Eleven Rings: The Soul of Success

“One thing I’ve learned as a coach is that you can’t force your will on people. If you want them to act differently, you need to inspire them to change themselves.”
“What attracted me to the triangle was the way it empowers the players, offering each one a vital role to play as well as a high level of creativity within a clear, well-defined structure. The key is to train each player to read the defense and react appropriately. This allows the team to move together in a coordinated manner - depending on the action at any given moment. With the triangle you can’t stand around and wait for the Michael Jordan and Kobe Bryant’s of the world to work their magic. All five players must be fully engaged every second- or the whole system will fail. That stimulates an ongoing process of group problem solving in real time, not just on a coach’s clipboard during time-outs. When the triangle is working right, it’s virtually impossible to stop it because nobody knows what’s going to happen next, not even the players themselves.”
“Management guru Stephen Covy tells his old Japanese tale about a samurai warrior and his three sons: The samurai wanted to teach his sons about the power of teamwork. So he gave each of them an arrow and asked them to break it. No problem. Each son did it easily. Then the samurai gave them a bundle of three arrows bound together and asked them to repeat the process. But none of them could. “That’s your lesson,” the samurai said. “If you three stick together, you will never be defeated.”
“The most we can hope for is to create the best possible conditions for success, then let go of the outcome.”
“That’s why at the start of every season I always encouraged players to focus on the journey rather than the goal. What matters most is playing the game the right way and having the courage to grow, as human beings as well as basketball players. When you do that, the ring takes care of itself.”
“What I liked about basketball was how interconnected everything was. The game was a complex dance of moves and countermoves that made it much more alive than other sports I played. In addition, basketball demanded a high level of synergy. To succeed, you needed to rely upon everybody else on the floor, not just yourself. That gave the sport a certain transcendent beauty that I found deeply satisfying.”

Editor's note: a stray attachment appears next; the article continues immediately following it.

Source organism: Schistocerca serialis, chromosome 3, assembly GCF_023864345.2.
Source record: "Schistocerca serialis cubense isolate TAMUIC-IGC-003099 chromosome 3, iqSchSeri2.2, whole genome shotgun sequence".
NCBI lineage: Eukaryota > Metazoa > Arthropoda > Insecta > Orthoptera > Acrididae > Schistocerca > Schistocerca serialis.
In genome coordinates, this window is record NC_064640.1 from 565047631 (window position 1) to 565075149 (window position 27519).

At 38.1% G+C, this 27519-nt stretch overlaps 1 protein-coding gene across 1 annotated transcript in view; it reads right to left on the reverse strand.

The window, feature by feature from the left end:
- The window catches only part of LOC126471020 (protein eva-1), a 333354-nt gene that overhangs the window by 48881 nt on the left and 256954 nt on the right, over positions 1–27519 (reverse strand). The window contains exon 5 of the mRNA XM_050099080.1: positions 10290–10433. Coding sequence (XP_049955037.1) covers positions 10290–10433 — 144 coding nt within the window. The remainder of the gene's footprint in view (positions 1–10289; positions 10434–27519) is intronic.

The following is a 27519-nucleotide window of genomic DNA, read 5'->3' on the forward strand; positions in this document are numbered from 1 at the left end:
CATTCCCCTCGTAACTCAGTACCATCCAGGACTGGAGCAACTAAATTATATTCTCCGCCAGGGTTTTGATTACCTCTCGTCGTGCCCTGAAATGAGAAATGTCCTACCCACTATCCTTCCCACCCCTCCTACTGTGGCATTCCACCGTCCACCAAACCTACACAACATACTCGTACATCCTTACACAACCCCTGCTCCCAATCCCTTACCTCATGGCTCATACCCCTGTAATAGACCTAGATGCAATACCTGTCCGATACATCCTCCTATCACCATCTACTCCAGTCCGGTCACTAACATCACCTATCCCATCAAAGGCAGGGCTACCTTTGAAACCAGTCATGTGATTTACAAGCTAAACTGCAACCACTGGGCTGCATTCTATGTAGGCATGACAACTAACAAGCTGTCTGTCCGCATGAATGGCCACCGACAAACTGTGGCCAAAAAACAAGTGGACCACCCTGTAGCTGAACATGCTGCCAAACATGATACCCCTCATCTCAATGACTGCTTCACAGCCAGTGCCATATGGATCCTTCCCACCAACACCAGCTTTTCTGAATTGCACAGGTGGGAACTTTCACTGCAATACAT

“There are all kinds of misconceptions about the triangle. Some critics believe that you need to have players of Michael and Kobe’s caliber to make it work. Actually, the reverse is true. The triangle wasn’t designed for the superstars, who will find ways to score no matter what system you use, but for all the other players on the team who aren’t capable of creating their own shots. It also gives every player a vital role in the offense, whether they end up shooting or not.”
“Another aspect of the system I liked was its reliability; it gave the players something to fall back on when they were under stress.”
“But what I’ve learned over the years is that the most effective approach is to delegate authority as much as possible and to nurture everyone else’s leadership skills as well. When I’m able to do that, it not only builds team unity and allows others to grow but also - paradoxically - strengthens my role as a leader.”
“I wasn’t trying to turn the Bulls into Buddhist monks. I was interested in getting them to take a more mindful approach to the game and to their relationships with one another. At it’s heart, mindfulness is about being resent in the moment as much as possible, not weighed down by thoughts of the past or the future. According to Suzuki-roshi, when we do something with “a quite simple, clear mind...our activity is strong and straightforward. But when we do something with a complicated mind, in relation to other things or people, or society, our activity becomes very complex.”
“But the most effective way to deal with anxiety, I’ve discovered, is to make sure that you’re as prepared as possible for whatever is coming your way.”
“But I believe that if you’ve taken care of all the details, the laws of cause and effect - no luck - will usually determine the result. Of course there are plenty of things you can’t control in a basketball game. That’s why we focused most of our time on what we could control: the right footwork, the right floor spacing, the right way to handle the ball. When you play the game the right way, it makes sense to the players and winning is the likely outcome.”
“Much of my thinking on this subject was influenced by the work of Abraham Maslow, one of the founders of humanistic psychology who is best known for this theory of the hierarchy of needs. Maslow believed that the highest human need is to achieve “self-actualization,” which he defined as “the full use and exploration of one’s talents, capacities and potentialities.” The basic characteristics of self-actualizers, he discovered in his research, are spontaneity and naturalness, a greater concept of themselves and others, high levels of creativity, and a strong focus on problem solving rather than ego gratification. To achieve self-actualization, he concluded, you first need to satisfy a series of more basic needs, each building upon the other to form what is commonly referred to as Maslow’s pyramid. The bottom layer is made up of physiological urges (hunger, sleep, sex); followed by safety concerns (stability, order); love (belonging); and finally self-actualization. Maslow concluded that most people fail to reach self-actualization because they get stuck somewhere lower on the pyramid.”
“I had to demonstrate that the key to inner peace is trusting in the essential interconnectedness of all things. One breath, one mind. That’s what gives you strength and energy in the midst of chaos.”
“The key to sustained success is to keep growing as a team. Winning is about moving into the unknown and creating something new.”